Congratulations on getting into college! What a privilege. Not to say you didn’t do your part to make it here. (High school yearbooks don’t edit themselves!) Many good and many terrible things will happen to you on this well-pruned, high-fenced campus. Keep in mind that the most disturbing and bewildering moments will make you— me!—a stronger Older Caitlin.
Let’s not spend too much time discussing academics. You’ll do just fine. So much reading awaits you, a bibliophile’s dream. Your sociology courses will impart a necessary anger towards society’s inequities, and you’ll find much to rage against outside the classroom as well. You, my West Coast public school–raised duckling, should earn study-abroad credit for navigating the social waters of an all-but-Ivy-League pond of wealthy, New England boarding school alums. Your year in Madrid will be less of a culture shock.
You, my West Coast public school–raised duckling, should earn study-abroad credit for navigating the social waters of an all-but-Ivy-League pond of wealthy, New England boarding school alums.
I know you’re currently eying the legacy students and considering converting to their aesthetic. Don’t waste your time. Pink and green don’t pair. Salmon-red pants and those tiny embroidered elephants are atrocities. Stick to your initial reaction: no one should get to wear such ’80s-throwback frivolities without being pickpocketed. Besides, your true uniform will develop soon enough: more dog collars than pearl necklaces, a show of allegiance to the worldwide queer mafia rather than to someone’s grandparents’ country club.
Any minute now you’ll hear about a party at one of the oldest frats on campus—founded in 1850! Designated a national historic landmark in 1985! The party will be called “Anything for Money.” This is how your classmates will meet their future spouses, but no house in the Hamptons awaits you for starring in some rich boy’s Girls Gone Wild–style cell phone video. Stay in and study your sociology.
There will be incidents during these years that I won’t make light of in this letter. You are entering a four-year struggle to maintain bodily autonomy. There will be young men who kiss you roughly before you decide whether you want them to. There will be times when you wake up in bed with a near-stranger. It will be easy to tell yourself on these mornings that Everclear punch and a healthy sex drive are to blame. This may be true. But there will also be the male “friend” who sneaks into your bed at night when you’re passed out, drunk and naked and ever so trusting of the sanctity of your bedroom. He will act bewildered when you scream at him to leave. Neither of you will mention the incident again.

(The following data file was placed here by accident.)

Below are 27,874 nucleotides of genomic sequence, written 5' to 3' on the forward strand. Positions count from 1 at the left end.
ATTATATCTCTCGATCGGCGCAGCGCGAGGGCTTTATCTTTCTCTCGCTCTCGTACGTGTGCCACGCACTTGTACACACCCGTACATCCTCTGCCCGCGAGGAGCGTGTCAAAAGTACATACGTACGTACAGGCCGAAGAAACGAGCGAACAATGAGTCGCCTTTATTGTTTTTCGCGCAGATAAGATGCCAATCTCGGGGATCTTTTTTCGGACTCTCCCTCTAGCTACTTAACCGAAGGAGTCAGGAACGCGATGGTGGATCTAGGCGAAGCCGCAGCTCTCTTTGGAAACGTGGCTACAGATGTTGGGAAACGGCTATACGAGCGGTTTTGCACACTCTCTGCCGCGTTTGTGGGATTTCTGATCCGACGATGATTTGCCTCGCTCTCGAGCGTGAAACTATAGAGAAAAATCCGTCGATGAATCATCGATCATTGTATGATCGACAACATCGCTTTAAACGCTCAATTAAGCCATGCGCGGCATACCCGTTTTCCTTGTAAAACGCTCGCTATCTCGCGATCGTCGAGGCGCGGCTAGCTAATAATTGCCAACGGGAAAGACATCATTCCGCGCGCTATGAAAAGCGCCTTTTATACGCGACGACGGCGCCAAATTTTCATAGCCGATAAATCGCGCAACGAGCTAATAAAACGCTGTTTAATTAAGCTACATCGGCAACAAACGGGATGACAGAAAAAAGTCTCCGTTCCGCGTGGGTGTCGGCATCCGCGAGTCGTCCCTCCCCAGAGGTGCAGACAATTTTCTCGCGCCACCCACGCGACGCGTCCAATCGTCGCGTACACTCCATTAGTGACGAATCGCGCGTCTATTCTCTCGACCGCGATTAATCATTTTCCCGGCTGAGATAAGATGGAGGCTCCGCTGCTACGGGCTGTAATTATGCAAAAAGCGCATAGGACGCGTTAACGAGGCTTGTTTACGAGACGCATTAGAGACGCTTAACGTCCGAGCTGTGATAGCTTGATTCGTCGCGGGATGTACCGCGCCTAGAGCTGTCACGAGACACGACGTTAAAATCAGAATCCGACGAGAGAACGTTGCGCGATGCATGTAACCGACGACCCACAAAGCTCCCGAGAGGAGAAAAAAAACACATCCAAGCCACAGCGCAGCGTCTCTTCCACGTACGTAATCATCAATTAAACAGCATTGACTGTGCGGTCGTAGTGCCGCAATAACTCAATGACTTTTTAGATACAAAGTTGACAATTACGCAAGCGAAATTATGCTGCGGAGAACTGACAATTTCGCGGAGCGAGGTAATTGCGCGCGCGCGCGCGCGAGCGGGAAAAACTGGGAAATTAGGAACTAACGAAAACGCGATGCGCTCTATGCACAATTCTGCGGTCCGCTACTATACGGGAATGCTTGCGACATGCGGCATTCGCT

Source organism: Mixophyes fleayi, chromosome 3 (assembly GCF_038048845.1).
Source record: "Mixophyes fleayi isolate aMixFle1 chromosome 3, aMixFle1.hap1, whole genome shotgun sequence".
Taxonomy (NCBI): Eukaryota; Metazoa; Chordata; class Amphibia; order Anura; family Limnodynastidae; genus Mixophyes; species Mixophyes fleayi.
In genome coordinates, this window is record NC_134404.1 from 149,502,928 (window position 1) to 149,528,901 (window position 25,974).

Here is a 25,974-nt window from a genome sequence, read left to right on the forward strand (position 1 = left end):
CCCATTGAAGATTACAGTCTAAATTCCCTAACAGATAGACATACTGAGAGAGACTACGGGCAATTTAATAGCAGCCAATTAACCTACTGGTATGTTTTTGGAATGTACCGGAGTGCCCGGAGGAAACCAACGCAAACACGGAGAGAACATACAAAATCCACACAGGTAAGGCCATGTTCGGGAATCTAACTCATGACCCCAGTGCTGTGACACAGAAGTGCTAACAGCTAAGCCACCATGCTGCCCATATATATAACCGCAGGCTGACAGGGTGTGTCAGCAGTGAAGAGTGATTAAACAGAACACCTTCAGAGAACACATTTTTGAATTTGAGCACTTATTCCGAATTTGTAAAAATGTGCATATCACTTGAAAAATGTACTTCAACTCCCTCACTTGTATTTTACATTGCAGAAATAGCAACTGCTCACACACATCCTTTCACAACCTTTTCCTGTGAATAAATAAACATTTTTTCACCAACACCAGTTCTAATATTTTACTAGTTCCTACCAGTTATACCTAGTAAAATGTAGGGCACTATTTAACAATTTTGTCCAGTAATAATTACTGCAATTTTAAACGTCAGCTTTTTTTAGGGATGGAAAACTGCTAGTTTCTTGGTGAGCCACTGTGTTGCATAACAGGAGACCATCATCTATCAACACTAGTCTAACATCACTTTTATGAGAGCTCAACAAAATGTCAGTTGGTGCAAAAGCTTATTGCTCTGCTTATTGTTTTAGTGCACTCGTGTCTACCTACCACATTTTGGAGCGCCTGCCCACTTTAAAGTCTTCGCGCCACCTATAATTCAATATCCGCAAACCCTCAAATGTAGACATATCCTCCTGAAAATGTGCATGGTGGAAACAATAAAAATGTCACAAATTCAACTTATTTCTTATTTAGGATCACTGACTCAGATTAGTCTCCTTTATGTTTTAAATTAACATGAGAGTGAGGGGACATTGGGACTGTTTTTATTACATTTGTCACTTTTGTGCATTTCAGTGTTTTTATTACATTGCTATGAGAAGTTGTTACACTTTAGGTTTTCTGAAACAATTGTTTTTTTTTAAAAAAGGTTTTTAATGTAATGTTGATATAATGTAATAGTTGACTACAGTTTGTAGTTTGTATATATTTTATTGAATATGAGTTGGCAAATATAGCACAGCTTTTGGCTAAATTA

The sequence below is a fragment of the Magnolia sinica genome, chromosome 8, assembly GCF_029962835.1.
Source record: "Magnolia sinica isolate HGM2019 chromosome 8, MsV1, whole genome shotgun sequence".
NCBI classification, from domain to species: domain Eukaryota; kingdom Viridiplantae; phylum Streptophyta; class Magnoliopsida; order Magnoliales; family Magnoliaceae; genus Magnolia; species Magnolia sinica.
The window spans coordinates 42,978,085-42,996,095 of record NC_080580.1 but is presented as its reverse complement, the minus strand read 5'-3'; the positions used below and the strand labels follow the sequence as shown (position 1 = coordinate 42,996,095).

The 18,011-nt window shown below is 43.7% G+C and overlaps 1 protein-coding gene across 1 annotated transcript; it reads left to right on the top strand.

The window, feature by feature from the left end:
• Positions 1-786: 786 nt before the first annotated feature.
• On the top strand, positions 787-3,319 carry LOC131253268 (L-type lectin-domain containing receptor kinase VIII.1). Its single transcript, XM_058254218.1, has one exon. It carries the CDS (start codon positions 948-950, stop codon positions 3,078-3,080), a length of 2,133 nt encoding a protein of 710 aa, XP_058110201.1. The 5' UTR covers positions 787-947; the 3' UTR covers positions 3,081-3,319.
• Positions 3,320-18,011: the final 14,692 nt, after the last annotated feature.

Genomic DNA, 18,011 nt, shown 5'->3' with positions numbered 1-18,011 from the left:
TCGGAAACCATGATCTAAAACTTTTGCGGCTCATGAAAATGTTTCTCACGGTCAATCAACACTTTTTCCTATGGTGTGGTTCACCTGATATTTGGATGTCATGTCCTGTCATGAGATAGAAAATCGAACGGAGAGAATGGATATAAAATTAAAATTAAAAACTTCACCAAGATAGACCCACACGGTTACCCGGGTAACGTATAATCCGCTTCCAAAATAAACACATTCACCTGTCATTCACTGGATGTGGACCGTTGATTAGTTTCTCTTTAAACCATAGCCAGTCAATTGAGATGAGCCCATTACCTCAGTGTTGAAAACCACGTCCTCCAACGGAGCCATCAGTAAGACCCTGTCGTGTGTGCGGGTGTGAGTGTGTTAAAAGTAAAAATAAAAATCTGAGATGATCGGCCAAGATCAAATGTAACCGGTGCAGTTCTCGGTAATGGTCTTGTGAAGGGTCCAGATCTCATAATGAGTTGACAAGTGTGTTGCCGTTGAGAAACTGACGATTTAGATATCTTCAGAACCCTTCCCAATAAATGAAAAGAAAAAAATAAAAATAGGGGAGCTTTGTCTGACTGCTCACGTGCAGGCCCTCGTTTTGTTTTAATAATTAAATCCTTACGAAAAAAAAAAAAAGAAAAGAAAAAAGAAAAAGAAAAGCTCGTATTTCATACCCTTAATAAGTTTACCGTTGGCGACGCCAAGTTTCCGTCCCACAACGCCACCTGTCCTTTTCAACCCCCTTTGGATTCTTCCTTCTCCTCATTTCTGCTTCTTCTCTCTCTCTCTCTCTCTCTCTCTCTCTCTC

Your girlfriends will prove to be little help in maintaining your sanity in the face of such things. Be easy on these women. They live on this campus too. The embarrassment and self-doubt born on campus will never leave you. But they will form a shade in the palette you’ll go on to use as a professional writer, a heavy matte gray that contrasts with the bright, beautiful colors of your many friends, your many triumphs. In time you will count among your loved ones drag queens and porn stars and intellectuals, and, most beloved of all, people who are all three. You will host parties in heels and lashes and bustiers, your queenliness under a spotlight. You will get regular STD checkups. You will have dates who teach you that gender roles are a lie used by capitalism to herd sheep. You will live to see an age in which the exposure of bad men doing bad things is popular enough to be dismissed as a trend by threatened patriarchs. You will learn that sexual desire can generate not just cruelty and discomfort, but also strength and community.
You will break your chronic attraction to flippant men who have no business holding your breasts, much less your heart. You will learn from queer friends a sense of self that you will wish had been available to you on those mornings-after when you avoided the waffle iron in the cafeteria because it left your back exposed to the jock tables for too long. Years later, though, prepping for your close-up, you will remember when you wanted to be invisible, and you will laugh into your makeup mirror, apply another layer of eyeliner, and film your first sex scene.
Maintain your exercise regime and eat complete meals. Keep hold of your physical form. It is tangible proof of that which they say is theirs and must never be. This body— this untanned, traveling, designer clothes-free body—you must hang onto it and love it during these tough years. In the squalid, square lethargy of your dorm room you cannot even imagine its future glory.
In the meantime, feel easy but keep your distance from these man-children, these beautiful starved women. Buy a sippy cup, glue jewels on it, and bring it to frat parties. Gesture to it with a big smile when someone offers you a drink, and make a practice of holding onto the handle when they pour you a cocktail. Never the punch.
I repeat, C, congratulations! These battlefield years will whittle you into a strong woman. The cuts you receive will enable you to recognize the wounds of others. You are special, you are loved, you are yours.
Older Caitlin ●
This is an excerpt from Indelible in the Hippocampus: Writings From the Me Too Movement, edited by Shelly Oria and published by McSweeney's.
Caitlin Donohue is a freelance writer living in Mexico City. She writes about reggaeton for Remezcla and Fact magazine, and about cannabis for High Times, in addition to other publications. Follow her on Twitter @caitlindonohue.